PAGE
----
End-of-Draw approaching for many HELOCs
Home equity lines of credit (HELOCs) originated during the U.S. housing boom period of 2006 – 2008 will soon approach their scheduled maturity or repayment phases, also known as “end-of-draw”. These 10 year interest only loans will convert to an amortization schedule to cover both principle and interest. The substantial increase in monthly payment amount will potentially shock many borrowers causing them to face liquidity issues. Many lenders are aware that the HELOC end-of-draw issue is drawing near and have been trying to get ahead of and restructure this debt.
RealtyTrac, the leading provider of comprehensive housing data and analytics for the real estate and financial services industries, foresees this reset risk issue becoming a much bigger crisis than what lenders are expecting. There are a large percentage of outstanding HELOCs where the properties are still underwater. That number was at 40% in 2014 and is expected to peak at 62% in 2016, corresponding to the 10 year period after the peak of the U.S. housing bubble. RealtyTrac executives are concerned that the number of properties with a 125% plus loan-to-value ratio has become higher than predicted.
The Office of the Comptroller of the Currency (OCC), the Board of Governors of the Federal Reserve System, the Federal Deposit Insurance Corporation, and the National Credit Union Administration (collectively, the agencies), in collaboration with the Conference of State Bank Supervisors, have jointly issued regulatory guidance on risk management practices for HELOCs nearing end-of-draw. The agencies expect lenders to manage risks in a disciplined manner, recognizing risk and working with those distressed borrowers to avoid unnecessary defaults.
A comprehensive strategic plan is vital in order to proactively manage the outstanding HELOCs on their portfolio nearing end-of-draw. Lenders who do not get ahead of the end-of-draw issue now may have negative impact to their bottom line, brand perception in the market, and realize an increase in regulatory scrutiny. It is important for lenders to highlight an awareness of each consumer’s needs and tailor an appropriate and unique solution.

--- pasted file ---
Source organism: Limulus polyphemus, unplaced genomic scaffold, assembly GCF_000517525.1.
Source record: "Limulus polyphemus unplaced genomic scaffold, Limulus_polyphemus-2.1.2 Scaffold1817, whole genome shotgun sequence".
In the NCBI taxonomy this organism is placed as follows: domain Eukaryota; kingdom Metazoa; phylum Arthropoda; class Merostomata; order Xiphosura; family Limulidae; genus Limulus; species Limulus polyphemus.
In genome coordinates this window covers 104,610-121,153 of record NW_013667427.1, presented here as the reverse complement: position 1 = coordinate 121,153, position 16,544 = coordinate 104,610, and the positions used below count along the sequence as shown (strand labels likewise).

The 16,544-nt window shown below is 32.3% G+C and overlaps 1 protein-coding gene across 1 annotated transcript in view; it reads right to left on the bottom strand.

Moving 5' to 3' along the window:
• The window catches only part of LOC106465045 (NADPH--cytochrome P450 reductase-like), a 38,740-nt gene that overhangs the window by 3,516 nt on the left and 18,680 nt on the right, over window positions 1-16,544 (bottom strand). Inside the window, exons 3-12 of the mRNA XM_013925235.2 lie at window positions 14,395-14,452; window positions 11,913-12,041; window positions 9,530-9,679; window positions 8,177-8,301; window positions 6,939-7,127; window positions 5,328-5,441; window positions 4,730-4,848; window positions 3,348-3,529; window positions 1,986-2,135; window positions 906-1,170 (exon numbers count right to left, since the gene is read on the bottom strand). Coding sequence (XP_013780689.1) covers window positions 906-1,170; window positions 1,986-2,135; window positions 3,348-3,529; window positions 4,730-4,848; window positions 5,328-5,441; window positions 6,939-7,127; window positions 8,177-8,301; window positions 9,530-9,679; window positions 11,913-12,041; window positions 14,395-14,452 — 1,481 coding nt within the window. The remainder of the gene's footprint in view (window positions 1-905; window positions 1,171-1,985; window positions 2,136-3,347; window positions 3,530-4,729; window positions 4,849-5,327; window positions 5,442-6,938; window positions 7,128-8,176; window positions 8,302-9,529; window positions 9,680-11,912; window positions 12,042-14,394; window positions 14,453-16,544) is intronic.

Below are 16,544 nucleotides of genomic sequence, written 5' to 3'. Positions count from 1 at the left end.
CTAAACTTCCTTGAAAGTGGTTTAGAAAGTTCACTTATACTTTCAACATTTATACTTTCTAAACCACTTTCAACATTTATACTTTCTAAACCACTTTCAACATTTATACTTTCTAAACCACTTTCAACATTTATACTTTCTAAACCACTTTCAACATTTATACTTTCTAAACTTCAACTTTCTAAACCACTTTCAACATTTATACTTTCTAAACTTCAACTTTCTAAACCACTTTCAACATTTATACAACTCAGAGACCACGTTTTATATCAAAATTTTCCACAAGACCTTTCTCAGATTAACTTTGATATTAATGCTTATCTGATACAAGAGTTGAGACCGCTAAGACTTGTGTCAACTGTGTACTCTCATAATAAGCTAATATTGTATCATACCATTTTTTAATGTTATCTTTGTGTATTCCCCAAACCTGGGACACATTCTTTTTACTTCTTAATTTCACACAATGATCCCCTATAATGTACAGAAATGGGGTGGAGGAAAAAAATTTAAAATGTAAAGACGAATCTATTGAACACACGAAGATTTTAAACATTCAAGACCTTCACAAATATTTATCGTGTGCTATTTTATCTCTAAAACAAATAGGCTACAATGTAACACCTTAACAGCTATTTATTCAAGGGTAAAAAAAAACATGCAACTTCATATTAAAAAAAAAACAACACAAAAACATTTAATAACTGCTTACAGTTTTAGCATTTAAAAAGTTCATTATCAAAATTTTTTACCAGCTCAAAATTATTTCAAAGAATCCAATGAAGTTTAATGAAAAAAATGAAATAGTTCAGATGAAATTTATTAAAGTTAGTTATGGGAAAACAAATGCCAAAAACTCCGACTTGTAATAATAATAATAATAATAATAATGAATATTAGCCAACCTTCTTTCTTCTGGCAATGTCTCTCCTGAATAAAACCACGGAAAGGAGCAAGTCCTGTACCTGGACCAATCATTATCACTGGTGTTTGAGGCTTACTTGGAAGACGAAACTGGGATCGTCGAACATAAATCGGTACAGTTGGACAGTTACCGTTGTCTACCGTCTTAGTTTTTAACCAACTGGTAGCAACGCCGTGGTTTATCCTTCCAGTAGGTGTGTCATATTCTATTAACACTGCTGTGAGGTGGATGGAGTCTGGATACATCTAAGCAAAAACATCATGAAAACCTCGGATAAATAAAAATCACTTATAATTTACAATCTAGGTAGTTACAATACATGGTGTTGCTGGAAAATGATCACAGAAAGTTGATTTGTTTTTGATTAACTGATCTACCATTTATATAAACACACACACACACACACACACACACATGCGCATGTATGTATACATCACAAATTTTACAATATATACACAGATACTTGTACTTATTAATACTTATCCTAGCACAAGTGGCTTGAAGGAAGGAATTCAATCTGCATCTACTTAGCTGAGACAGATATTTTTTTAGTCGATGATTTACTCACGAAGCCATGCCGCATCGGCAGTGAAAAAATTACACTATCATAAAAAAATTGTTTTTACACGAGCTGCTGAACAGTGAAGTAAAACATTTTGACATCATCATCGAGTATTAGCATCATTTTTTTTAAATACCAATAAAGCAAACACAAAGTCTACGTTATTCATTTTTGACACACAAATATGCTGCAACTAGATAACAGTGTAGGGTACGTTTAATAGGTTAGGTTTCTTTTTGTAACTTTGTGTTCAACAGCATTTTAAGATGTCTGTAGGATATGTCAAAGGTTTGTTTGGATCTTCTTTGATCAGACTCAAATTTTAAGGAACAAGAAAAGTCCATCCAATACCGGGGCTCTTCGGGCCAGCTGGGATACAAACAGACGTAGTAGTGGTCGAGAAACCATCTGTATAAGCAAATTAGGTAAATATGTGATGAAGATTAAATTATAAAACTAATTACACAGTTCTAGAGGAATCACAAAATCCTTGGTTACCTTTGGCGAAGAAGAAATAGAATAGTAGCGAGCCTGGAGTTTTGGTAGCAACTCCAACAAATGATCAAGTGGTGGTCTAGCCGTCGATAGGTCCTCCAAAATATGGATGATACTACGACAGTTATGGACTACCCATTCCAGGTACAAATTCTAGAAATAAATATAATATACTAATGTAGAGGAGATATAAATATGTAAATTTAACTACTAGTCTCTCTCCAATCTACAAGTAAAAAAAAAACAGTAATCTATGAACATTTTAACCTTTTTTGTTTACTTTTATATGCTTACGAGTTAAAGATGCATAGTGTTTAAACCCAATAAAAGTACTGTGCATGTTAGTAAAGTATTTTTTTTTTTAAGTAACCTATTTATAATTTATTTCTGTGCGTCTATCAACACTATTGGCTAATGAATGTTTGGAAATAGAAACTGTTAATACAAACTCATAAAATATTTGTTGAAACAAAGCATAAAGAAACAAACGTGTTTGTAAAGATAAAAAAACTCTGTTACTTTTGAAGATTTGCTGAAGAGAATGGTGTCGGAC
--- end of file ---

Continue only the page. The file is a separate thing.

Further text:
Below is Experian’s recommended best practice for restructuring HELOCs nearing end-of-draw:
Qualify consumers who have a HELOC that was opened between 2006 and 2008
Assess which HELOCs are idea candidates for restructuring based on a consumer’s
- Overall debt-to-income ratio
- Combined loan-to-value ratio
Refine the offer to tailor towards each consumer’s needs
- Monthly payment they can afford
- Opportunity to restructure the debt into a first mortgage
Target those consumers most likely to accept the offer
- Consumers with recent mortgage inquiries
- Consumers who are in the market for a HELOC loan
Lenders should consider partnering with companies who possess the right toolkit in order to give them the greatest decisioning power when restructuring HELOC end-of-draw debt. It is essential that lenders restructure this debt in the most effective and efficient way in order to provide the best overall solution for each individual consumer.